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Students with disabilities should have the option of in-person learning during COVID-19 school closures

23 Nov 2020

Remote learning doesn't work for all children. Students sit behind screened-in cubicles at St. Barnabas Catholic School in Scarborough, Ont., on Oct. 27, 2020. THE CANADIAN PRESS/Nathan Denette

As communities cope with the second wave of COVID-19 across Canada, calls for front-line support pile up as provinces are in various stages of lockdown.

In many places across the country, teachers and families have a close eye on potential school closures in anticipation of another round of remote learning.

In Québec, the premier announced the province will extend the upcoming school holidays and temporarily move some students into virtual learning to accommodate holidays and a potential viral spike. In Manitoba, officials are considering extending holidays, while in Ontario the education minister says that’s not on the table for now.

Some parents in Manitoba have expressed confusion that schools are still open despite the fact that the entire province is under red-level restrictions.

Last spring, when schools closed due to COVID-19, many students with disabilities experienced a drastic lack of support and inappropriate educational programming. Across Canada and North America, there have been increasing reports of students with disabilities being left behind during this period of remote learning.

As we confront another wave of COVID-19 cases, schools should be making plans to continue safe in-person learning for students with disabilities for whom remote learning simply does not work.

Author Michael Baker, left, is a student service teacher at Springfield Collegiate Institute in Oakbank, Man., east of Winnipeg, who works primarily with students with disabilities and co-ordinates a team of four educational assistants who do the same. (Michael Baker), Author provided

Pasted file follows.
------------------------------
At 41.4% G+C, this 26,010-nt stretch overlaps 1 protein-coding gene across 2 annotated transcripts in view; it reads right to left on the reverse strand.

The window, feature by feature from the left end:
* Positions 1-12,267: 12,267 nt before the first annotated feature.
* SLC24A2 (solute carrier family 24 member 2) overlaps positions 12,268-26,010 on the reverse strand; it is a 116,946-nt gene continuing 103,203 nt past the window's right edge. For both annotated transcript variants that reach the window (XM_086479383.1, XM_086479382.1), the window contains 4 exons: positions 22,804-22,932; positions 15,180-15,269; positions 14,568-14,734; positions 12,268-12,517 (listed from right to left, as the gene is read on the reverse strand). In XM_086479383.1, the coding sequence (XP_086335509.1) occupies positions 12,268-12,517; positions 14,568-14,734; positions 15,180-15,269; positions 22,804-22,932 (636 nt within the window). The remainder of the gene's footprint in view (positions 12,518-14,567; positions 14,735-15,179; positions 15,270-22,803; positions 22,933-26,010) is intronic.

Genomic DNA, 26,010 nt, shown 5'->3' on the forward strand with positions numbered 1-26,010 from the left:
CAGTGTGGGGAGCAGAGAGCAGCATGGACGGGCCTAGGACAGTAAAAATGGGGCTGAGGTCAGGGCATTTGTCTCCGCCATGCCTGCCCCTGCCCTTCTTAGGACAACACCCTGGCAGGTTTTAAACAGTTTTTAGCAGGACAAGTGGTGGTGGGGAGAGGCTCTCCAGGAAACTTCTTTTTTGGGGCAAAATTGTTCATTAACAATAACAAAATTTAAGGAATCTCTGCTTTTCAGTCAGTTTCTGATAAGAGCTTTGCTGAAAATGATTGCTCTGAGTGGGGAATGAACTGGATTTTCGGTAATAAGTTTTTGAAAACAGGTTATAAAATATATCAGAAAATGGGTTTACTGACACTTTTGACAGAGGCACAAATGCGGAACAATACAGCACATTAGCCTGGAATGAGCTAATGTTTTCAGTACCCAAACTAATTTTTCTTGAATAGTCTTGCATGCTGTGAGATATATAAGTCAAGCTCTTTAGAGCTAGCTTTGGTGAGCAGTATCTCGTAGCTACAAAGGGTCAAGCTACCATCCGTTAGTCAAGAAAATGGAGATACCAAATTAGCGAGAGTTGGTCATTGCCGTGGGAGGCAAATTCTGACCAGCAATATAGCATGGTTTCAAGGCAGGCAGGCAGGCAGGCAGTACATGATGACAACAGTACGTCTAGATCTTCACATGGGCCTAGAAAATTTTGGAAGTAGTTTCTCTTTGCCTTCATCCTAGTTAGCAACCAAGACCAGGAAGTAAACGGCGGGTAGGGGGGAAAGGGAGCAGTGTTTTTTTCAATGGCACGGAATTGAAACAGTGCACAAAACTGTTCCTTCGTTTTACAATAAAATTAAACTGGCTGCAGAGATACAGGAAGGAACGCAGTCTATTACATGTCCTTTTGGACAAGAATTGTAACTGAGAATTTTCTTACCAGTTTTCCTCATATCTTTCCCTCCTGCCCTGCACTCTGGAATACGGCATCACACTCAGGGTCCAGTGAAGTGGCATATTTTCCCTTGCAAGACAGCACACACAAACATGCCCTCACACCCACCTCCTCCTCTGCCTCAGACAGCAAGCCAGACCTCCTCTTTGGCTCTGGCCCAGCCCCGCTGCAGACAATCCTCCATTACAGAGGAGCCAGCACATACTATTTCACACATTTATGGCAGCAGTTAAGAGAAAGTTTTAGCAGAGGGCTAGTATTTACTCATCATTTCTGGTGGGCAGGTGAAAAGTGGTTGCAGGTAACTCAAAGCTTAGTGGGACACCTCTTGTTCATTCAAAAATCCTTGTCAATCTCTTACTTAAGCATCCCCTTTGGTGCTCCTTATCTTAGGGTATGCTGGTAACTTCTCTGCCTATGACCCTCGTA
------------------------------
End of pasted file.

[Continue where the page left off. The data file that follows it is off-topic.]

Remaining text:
Disability affects us all

In Canada, the 2017 Canadian Survey on Disability, conducted by Statistics Canada, reported one in five (22 per cent) Canadians aged 15 years and over — or about 6.2 million individuals — had one or more disabilities. Similarly, the Center for Disease Control (CDC) in the United States reports one in four (26 per cent) or about 61 million adults in the country have some type of disability.

These statistics convey a simple message: disability affects us all. The ubiquitous nature of disability should compel our society to move away from an “us versus them” mentality and toward an equitable and inclusive way of understanding.

Recognizing that remote learning may not work for everyone can allow school boards and schools to prepare safe accommodations, following health guidelines and protocols, which will allow all students to continue to receive an appropriate education in the least restricted environment.

Need for in-person learning

Amid COVID-19, every facet of society is being strained, mental health challenges are on the rise, economies are struggling, unemployment continues to soar and front-line workers and systems are under pressure.

Manitoba has procedural documents that outline the need to support and provide in-person learning and care for children of front-line workers who are school-aged. The province’s plans state that while in the province is in the red (critical) zone of the pandemic response system, kindergarten to Grade 12 schools “may be closed for in-class learning except for children of essential workers.”